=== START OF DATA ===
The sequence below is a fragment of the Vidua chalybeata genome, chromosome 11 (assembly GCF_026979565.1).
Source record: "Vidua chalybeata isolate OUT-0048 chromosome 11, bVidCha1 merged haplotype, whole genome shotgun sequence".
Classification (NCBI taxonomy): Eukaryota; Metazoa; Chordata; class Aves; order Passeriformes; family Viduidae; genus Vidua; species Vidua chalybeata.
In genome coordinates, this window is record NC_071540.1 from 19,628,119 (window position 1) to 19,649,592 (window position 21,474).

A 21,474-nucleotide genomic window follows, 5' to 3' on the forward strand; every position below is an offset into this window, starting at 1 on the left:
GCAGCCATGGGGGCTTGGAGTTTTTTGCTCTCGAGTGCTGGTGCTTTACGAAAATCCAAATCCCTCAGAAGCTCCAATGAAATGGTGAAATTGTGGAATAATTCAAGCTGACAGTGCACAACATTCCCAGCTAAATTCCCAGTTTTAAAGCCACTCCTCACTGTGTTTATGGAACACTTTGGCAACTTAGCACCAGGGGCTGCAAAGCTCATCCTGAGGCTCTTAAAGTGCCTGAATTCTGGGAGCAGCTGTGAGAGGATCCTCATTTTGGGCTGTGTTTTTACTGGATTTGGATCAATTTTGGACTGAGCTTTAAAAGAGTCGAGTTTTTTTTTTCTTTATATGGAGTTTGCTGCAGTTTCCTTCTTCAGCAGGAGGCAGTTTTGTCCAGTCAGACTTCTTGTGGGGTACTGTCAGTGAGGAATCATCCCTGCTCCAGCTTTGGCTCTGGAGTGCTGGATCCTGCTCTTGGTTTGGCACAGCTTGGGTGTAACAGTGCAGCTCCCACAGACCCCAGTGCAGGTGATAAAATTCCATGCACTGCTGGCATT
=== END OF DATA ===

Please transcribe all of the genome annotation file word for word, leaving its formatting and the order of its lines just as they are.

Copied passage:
The sequence below is a fragment of the Vidua chalybeata genome, chromosome 11 (assembly GCF_026979565.1).
Source record: "Vidua chalybeata isolate OUT-0048 chromosome 11, bVidCha1 merged haplotype, whole genome shotgun sequence".
Classification (NCBI taxonomy): Eukaryota; Metazoa; Chordata; class Aves; order Passeriformes; family Viduidae; genus Vidua; species Vidua chalybeata.
In genome coordinates, this window is record NC_071540.1 from 19,628,119 (window position 1) to 19,649,592 (window position 21,474).

A 21,474-nucleotide genomic window follows, 5' to 3' on the forward strand; every position below is an offset into this window, starting at 1 on the left:
GCAGCCATGGGGGCTTGGAGTTTTTTGCTCTCGAGTGCTGGTGCTTTACGAAAATCCAAATCCCTCAGAAGCTCCAATGAAATGGTGAAATTGTGGAATAATTCAAGCTGACAGTGCACAACATTCCCAGCTAAATTCCCAGTTTTAAAGCCACTCCTCACTGTGTTTATGGAACACTTTGGCAACTTAGCACCAGGGGCTGCAAAGCTCATCCTGAGGCTCTTAAAGTGCCTGAATTCTGGGAGCAGCTGTGAGAGGATCCTCATTTTGGGCTGTGTTTTTACTGGATTTGGATCAATTTTGGACTGAGCTTTAAAAGAGTCGAGTTTTTTTTTTCTTTATATGGAGTTTGCTGCAGTTTCCTTCTTCAGCAGGAGGCAGTTTTGTCCAGTCAGACTTCTTGTGGGGTACTGTCAGTGAGGAATCATCCCTGCTCCAGCTTTGGCTCTGGAGTGCTGGATCCTGCTCTTGGTTTGGCACAGCTTGGGTGTAACAGTGCAGCTCCCACAGACCCCAGTGCAGGTGATAAAATTCCATGCACTGCTGGCATT